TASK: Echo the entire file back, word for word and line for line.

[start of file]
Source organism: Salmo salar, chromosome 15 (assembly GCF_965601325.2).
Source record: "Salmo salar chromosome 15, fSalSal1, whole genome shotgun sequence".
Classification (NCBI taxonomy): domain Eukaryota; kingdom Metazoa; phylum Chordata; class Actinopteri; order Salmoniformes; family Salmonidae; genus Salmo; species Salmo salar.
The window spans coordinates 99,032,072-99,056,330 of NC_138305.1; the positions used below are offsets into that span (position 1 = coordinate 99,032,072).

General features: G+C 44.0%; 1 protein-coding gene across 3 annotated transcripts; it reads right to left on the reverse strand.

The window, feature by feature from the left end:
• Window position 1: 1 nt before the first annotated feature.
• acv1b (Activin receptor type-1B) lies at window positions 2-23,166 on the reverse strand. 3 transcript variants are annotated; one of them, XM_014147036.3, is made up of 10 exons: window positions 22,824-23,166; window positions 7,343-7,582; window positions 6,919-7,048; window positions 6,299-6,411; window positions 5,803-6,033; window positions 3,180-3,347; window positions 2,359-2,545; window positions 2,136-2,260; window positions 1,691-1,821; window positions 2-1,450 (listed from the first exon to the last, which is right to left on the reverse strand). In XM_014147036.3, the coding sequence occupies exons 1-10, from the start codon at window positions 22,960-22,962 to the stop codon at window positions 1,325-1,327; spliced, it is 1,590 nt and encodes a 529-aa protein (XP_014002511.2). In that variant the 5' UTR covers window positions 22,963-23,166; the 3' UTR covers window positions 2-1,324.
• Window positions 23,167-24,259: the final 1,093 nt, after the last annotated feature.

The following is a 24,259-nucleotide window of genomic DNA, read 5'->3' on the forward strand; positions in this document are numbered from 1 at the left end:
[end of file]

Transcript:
Source organism: Salmo salar, chromosome 15 (assembly GCF_965601325.2).
Source record: "Salmo salar chromosome 15, fSalSal1, whole genome shotgun sequence".
Classification (NCBI taxonomy): domain Eukaryota; kingdom Metazoa; phylum Chordata; class Actinopteri; order Salmoniformes; family Salmonidae; genus Salmo; species Salmo salar.
The window spans coordinates 99,032,072-99,056,330 of NC_138305.1; the positions used below are offsets into that span (position 1 = coordinate 99,032,072).

General features: G+C 44.0%; 1 protein-coding gene across 3 annotated transcripts; it reads right to left on the reverse strand.

The window, feature by feature from the left end:
• Window position 1: 1 nt before the first annotated feature.
• acv1b (Activin receptor type-1B) lies at window positions 2-23,166 on the reverse strand. 3 transcript variants are annotated; one of them, XM_014147036.3, is made up of 10 exons: window positions 22,824-23,166; window positions 7,343-7,582; window positions 6,919-7,048; window positions 6,299-6,411; window positions 5,803-6,033; window positions 3,180-3,347; window positions 2,359-2,545; window positions 2,136-2,260; window positions 1,691-1,821; window positions 2-1,450 (listed from the first exon to the last, which is right to left on the reverse strand). In XM_014147036.3, the coding sequence occupies exons 1-10, from the start codon at window positions 22,960-22,962 to the stop codon at window positions 1,325-1,327; spliced, it is 1,590 nt and encodes a 529-aa protein (XP_014002511.2). In that variant the 5' UTR covers window positions 22,963-23,166; the 3' UTR covers window positions 2-1,324.
• Window positions 23,167-24,259: the final 1,093 nt, after the last annotated feature.

The following is a 24,259-nucleotide window of genomic DNA, read 5'->3' on the forward strand; positions in this document are numbered from 1 at the left end: